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U.S. Supreme Court Rules Man Can be Retried for Murder
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On Thursday, the U.S. Supreme Court ruled that a retrial can be held for a defendant facing murder charges. The reason for the retrial is that the jury said it could not reach a decision and was deadlocked even though previously it told the judge that the jury voted against guilt on some of the more serious charges in the case. One of those charges in the case carries the death penalty.

The Supreme Court voted for a retrial by a vote of 6-3 by claiming that the constitutional protection of being tried two times for the same crime does not apply in this case. The reason for this is the fact that no official verdict had been declared in the case by the jury. The person on trial is Alex Blueford, who faces murder charges in Arkansas.


The forewoman for the jury had told the judge that they voted against capital murder and first-degree murder in the case. The forewoman then said that the jury could not reach a decision on the charge of manslaughter, which they voted 9-3 on to convict the defendant and did not vote on the charge of negligent homicide. The jury forewoman told the judge the jury voted unanimously against capital murder and first-degree murder. The jury was told to continue deliberating by the judge but after doing so they still could not come to a final decision, which led the judge to declare a mistrial in the case.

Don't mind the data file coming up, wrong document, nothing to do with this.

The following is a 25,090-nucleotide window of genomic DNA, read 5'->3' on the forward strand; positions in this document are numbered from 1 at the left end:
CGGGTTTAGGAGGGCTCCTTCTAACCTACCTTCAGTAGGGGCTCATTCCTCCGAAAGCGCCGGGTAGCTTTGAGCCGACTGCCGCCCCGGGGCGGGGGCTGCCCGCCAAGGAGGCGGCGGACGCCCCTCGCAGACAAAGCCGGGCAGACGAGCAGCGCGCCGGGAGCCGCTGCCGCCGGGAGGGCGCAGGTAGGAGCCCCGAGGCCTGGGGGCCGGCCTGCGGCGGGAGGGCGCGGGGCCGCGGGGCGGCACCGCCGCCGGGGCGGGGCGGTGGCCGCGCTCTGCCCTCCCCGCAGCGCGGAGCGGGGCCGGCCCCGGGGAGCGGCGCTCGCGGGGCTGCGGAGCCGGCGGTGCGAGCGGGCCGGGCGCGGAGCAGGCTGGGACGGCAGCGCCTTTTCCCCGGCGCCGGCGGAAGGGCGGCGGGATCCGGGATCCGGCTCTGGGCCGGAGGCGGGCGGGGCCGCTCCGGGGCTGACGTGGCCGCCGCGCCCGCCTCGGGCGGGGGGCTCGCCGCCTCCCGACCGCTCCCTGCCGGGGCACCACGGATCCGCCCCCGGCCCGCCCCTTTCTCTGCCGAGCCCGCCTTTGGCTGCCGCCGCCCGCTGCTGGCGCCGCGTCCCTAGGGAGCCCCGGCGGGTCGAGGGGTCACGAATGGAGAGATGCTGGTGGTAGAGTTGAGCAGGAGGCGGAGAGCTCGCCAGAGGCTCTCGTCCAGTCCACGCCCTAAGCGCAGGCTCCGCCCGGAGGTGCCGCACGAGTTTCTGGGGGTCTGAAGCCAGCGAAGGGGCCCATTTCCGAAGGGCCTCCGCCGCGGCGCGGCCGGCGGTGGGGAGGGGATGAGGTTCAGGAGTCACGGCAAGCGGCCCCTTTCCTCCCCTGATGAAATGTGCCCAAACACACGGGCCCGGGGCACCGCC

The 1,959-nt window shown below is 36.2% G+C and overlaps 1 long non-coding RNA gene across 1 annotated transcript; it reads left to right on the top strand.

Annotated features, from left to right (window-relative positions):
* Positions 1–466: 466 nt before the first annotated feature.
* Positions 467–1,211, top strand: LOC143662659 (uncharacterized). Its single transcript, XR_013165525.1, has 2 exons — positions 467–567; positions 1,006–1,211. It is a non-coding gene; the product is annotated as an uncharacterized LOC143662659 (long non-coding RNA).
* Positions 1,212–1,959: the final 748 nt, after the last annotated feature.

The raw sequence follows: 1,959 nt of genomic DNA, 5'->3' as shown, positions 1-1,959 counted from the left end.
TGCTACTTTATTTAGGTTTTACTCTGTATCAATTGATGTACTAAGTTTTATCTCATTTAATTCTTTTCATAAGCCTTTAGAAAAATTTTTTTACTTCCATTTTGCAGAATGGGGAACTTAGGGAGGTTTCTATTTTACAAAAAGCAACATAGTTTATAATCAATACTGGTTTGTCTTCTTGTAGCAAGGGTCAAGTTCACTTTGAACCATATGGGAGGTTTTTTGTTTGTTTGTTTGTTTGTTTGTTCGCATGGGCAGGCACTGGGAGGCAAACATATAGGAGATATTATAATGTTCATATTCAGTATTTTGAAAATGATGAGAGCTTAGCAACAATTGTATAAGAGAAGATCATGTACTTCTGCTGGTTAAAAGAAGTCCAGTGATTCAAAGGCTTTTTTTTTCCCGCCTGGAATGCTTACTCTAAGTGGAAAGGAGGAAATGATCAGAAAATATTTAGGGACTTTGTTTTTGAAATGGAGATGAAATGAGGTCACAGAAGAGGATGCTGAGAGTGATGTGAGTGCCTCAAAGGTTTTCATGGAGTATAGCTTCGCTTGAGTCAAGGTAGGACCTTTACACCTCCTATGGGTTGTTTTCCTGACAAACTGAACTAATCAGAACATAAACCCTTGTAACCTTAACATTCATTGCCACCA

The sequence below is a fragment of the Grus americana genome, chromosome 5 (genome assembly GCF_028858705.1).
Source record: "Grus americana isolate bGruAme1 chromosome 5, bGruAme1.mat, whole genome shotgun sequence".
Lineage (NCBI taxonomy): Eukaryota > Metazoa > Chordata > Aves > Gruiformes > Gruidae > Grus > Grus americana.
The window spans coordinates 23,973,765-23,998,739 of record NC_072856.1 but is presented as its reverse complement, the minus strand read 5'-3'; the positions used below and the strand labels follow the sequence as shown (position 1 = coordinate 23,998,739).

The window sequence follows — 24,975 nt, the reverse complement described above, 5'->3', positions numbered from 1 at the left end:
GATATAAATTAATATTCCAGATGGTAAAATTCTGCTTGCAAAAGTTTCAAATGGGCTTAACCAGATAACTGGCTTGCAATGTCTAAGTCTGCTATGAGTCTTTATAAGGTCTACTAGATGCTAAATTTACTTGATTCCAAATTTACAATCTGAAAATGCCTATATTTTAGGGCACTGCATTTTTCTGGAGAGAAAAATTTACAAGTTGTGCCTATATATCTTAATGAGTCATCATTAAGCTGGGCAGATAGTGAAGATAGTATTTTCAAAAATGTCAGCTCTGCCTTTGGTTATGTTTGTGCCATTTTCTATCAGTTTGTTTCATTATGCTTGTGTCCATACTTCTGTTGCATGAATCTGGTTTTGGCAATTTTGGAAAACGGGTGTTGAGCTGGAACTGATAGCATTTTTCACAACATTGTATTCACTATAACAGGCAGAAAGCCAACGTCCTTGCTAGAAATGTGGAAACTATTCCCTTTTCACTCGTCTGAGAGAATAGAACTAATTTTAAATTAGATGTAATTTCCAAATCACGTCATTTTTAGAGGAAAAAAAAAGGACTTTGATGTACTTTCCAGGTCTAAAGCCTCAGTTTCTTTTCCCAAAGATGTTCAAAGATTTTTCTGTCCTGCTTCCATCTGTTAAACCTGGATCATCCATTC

When the mistrial was declared, Blueford said that the statement from the forewoman meant he was acquitted on the murder charges. Prosecutors working on the case disagreed with his insight, saying that the jury did not deliver a verdict in the case. The prosecutors were backed by the Arkansas Supreme Court, saying Blueford can be tried again for the murder charge that comes from the death of his girlfriend’s 20-month-old daughter back in 2007.

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